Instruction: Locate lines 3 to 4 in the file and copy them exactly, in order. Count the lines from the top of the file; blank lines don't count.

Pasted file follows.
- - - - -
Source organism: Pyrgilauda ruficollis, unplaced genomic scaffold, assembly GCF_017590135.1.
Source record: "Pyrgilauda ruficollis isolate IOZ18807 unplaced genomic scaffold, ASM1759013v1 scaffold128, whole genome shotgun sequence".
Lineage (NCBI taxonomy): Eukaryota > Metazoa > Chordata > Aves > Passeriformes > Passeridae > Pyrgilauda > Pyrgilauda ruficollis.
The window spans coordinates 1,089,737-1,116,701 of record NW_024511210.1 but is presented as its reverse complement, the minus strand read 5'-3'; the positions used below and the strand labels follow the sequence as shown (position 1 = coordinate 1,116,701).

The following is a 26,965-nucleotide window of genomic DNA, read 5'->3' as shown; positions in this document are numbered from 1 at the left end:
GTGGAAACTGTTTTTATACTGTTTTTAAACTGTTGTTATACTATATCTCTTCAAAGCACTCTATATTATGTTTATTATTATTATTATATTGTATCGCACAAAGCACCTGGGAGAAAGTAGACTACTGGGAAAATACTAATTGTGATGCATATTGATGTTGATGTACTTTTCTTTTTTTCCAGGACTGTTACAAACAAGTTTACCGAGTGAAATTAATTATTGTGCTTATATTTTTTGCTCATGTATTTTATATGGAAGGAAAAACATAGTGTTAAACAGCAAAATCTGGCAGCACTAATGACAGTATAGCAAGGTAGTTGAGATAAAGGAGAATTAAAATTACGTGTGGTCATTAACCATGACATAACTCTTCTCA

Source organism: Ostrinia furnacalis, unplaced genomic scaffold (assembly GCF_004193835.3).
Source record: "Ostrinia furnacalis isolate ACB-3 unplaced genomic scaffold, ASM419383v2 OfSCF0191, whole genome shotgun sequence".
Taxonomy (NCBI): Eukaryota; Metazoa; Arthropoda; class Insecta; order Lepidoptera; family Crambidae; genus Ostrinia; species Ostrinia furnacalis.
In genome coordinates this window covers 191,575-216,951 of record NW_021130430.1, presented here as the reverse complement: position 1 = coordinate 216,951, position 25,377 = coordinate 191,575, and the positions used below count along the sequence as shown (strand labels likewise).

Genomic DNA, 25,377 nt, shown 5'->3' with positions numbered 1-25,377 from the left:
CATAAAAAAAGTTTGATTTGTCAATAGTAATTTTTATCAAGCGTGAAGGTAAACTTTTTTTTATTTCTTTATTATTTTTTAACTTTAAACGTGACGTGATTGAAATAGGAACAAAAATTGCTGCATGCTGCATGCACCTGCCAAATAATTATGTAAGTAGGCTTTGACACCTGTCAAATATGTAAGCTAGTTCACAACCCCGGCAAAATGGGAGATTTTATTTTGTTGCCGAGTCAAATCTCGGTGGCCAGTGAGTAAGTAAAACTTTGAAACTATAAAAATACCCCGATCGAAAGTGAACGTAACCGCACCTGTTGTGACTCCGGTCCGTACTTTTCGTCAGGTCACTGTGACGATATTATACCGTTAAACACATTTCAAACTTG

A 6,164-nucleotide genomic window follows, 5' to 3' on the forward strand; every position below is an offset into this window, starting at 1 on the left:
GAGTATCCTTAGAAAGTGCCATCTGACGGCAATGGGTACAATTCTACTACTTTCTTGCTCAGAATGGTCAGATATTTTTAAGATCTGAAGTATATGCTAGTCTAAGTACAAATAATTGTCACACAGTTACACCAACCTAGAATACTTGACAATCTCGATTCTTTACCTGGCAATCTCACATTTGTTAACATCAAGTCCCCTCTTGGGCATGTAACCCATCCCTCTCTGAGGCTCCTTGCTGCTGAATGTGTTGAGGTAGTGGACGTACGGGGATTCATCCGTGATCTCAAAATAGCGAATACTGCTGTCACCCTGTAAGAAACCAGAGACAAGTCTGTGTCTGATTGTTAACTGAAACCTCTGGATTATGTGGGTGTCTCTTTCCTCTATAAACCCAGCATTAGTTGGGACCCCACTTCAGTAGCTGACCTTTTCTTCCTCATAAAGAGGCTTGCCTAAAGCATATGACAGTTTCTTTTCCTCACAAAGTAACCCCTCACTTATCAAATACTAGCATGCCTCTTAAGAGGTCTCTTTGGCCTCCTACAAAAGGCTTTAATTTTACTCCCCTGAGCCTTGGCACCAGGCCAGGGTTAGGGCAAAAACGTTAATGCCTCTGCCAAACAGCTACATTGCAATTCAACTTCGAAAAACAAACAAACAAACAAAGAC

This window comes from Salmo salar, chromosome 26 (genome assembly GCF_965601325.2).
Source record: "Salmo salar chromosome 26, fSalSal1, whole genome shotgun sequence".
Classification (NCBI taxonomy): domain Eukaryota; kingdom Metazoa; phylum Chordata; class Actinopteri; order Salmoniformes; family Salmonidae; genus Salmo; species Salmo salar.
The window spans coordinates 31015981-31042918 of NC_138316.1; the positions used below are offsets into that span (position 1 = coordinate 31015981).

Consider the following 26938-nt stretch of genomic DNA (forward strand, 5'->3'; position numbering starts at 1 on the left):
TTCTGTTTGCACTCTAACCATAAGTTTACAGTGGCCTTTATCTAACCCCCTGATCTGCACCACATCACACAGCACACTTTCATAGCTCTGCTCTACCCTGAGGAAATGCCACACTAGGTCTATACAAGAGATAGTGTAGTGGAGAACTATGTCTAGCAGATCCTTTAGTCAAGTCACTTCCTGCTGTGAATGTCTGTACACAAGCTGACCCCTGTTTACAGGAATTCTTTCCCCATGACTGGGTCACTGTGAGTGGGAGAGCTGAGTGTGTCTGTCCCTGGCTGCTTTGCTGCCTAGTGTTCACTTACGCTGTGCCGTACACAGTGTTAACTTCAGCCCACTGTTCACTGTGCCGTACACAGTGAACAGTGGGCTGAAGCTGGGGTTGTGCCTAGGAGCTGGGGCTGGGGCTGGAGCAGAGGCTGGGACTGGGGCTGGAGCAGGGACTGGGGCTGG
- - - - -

Lineage (NCBI taxonomy): Eukaryota > Metazoa > Chordata > Aves > Passeriformes > Passeridae > Pyrgilauda > Pyrgilauda ruficollis.
The window spans coordinates 1,089,737-1,116,701 of record NW_024511210.1 but is presented as its reverse complement, the minus strand read 5'-3'; the positions used below and the strand labels follow the sequence as shown (position 1 = coordinate 1,116,701).